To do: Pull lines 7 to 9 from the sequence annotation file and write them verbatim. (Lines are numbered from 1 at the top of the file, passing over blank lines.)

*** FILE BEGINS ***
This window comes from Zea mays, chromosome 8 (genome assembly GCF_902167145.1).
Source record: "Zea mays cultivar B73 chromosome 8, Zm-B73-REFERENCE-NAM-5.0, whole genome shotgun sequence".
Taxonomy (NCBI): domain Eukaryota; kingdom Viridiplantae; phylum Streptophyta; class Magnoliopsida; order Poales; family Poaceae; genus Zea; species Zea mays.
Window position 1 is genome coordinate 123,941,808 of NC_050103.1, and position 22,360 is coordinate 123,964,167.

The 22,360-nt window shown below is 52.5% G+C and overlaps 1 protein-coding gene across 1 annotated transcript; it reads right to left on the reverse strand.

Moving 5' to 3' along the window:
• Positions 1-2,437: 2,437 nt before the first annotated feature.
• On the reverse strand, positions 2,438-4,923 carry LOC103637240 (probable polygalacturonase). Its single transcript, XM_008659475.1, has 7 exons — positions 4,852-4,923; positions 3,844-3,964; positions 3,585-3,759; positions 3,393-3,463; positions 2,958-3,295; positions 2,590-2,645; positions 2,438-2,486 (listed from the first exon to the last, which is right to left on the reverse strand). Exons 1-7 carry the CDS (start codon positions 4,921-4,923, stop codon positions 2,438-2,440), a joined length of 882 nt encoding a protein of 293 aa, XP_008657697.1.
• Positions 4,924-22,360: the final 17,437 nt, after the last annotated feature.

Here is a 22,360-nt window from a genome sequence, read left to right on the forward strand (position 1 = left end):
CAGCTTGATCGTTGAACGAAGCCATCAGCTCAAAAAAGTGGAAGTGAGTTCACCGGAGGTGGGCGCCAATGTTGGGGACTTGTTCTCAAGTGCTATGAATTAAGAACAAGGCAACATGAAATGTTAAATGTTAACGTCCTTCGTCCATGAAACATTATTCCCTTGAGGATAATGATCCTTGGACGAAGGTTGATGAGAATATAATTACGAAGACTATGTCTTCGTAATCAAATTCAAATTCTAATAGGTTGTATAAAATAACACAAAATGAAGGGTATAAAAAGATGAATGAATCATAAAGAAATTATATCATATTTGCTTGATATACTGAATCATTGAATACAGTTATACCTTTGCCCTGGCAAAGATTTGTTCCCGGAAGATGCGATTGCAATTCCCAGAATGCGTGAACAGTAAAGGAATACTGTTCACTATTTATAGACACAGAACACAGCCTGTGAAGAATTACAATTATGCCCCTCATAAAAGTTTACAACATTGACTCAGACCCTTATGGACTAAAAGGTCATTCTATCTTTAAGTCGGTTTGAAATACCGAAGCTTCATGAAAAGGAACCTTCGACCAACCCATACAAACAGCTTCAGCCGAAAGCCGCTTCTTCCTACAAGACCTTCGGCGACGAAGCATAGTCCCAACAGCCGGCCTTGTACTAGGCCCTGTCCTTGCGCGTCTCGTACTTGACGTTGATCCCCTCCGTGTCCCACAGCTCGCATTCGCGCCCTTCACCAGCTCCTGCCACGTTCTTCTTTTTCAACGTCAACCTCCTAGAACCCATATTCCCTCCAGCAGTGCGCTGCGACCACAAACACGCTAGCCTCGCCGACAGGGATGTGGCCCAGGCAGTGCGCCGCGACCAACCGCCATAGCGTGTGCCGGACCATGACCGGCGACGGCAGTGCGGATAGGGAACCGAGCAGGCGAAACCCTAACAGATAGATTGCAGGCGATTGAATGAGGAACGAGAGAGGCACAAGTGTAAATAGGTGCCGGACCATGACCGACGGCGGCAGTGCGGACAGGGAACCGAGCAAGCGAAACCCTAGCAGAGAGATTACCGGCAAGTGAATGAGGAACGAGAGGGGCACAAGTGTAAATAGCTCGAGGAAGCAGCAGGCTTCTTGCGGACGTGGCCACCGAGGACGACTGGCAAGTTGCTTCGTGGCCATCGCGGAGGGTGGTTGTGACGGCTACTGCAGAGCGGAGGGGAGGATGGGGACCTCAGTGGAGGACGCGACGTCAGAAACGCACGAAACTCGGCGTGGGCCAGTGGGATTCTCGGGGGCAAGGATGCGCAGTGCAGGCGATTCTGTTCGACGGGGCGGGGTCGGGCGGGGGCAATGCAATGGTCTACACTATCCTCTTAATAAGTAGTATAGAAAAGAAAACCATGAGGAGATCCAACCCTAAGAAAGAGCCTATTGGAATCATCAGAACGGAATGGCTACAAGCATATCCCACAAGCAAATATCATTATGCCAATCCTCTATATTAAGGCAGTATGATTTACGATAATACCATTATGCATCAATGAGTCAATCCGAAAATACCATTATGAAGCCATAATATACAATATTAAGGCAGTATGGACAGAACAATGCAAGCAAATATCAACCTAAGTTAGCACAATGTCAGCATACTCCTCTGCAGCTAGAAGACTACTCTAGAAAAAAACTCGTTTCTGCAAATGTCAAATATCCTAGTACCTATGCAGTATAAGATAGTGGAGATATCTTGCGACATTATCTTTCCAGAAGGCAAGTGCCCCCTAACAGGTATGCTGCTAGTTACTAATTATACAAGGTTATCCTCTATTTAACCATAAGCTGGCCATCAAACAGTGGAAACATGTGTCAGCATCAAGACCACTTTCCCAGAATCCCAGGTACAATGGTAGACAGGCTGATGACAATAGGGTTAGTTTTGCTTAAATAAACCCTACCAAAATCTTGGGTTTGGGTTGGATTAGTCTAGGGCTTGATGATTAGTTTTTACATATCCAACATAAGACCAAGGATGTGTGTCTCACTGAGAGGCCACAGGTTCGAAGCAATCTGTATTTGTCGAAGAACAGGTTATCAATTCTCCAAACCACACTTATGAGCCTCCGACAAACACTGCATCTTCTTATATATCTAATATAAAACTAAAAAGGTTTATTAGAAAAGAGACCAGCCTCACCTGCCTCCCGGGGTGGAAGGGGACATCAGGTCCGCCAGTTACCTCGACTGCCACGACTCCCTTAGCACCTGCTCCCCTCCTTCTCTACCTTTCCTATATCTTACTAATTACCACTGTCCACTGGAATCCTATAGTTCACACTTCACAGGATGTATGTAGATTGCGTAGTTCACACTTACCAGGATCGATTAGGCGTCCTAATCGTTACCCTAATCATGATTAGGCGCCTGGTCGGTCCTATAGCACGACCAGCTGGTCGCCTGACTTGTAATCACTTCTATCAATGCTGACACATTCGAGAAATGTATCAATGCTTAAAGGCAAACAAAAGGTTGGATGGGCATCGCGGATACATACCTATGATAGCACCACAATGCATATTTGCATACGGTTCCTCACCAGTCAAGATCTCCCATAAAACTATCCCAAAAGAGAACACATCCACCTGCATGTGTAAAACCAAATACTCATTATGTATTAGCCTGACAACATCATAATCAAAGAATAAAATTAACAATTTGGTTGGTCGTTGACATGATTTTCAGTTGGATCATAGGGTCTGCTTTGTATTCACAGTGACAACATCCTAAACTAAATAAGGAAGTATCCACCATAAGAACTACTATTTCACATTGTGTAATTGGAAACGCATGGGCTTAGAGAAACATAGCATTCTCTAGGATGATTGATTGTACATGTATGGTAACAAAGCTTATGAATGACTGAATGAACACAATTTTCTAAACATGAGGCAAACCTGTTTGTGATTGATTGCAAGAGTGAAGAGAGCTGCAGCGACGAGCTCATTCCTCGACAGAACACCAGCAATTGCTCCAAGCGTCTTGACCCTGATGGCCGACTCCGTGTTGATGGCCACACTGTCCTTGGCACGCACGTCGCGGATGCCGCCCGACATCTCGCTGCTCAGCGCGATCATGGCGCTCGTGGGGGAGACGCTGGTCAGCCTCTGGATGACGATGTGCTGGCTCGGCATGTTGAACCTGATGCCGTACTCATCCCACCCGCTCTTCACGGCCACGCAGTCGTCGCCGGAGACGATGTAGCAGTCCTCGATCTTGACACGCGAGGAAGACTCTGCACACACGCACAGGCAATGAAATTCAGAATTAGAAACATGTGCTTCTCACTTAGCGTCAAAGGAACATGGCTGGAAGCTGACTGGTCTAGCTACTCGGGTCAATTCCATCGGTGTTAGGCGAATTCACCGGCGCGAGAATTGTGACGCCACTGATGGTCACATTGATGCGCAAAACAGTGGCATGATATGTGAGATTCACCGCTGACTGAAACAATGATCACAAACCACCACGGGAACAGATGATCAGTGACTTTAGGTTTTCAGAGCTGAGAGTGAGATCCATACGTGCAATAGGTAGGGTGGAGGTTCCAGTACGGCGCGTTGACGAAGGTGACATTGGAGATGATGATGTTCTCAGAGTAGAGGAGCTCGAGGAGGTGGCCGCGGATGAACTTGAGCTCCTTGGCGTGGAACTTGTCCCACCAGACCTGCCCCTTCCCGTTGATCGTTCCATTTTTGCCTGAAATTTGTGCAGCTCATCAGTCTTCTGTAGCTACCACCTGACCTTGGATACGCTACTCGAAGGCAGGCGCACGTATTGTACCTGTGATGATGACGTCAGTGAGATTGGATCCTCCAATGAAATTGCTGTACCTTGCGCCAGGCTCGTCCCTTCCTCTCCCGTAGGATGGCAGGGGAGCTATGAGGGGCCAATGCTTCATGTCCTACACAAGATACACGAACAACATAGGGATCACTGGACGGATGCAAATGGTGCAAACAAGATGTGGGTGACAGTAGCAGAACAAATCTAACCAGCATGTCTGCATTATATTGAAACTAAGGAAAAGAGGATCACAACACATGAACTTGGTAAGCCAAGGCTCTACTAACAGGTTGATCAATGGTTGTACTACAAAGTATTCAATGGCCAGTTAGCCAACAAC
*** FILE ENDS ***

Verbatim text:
• Positions 1-2,437: 2,437 nt before the first annotated feature.
• On the reverse strand, positions 2,438-4,923 carry LOC103637240 (probable polygalacturonase). Its single transcript, XM_008659475.1, has 7 exons — positions 4,852-4,923; positions 3,844-3,964; positions 3,585-3,759; positions 3,393-3,463; positions 2,958-3,295; positions 2,590-2,645; positions 2,438-2,486 (listed from the first exon to the last, which is right to left on the reverse strand). Exons 1-7 carry the CDS (start codon positions 4,921-4,923, stop codon positions 2,438-2,440), a joined length of 882 nt encoding a protein of 293 aa, XP_008657697.1.
• Positions 4,924-22,360: the final 17,437 nt, after the last annotated feature.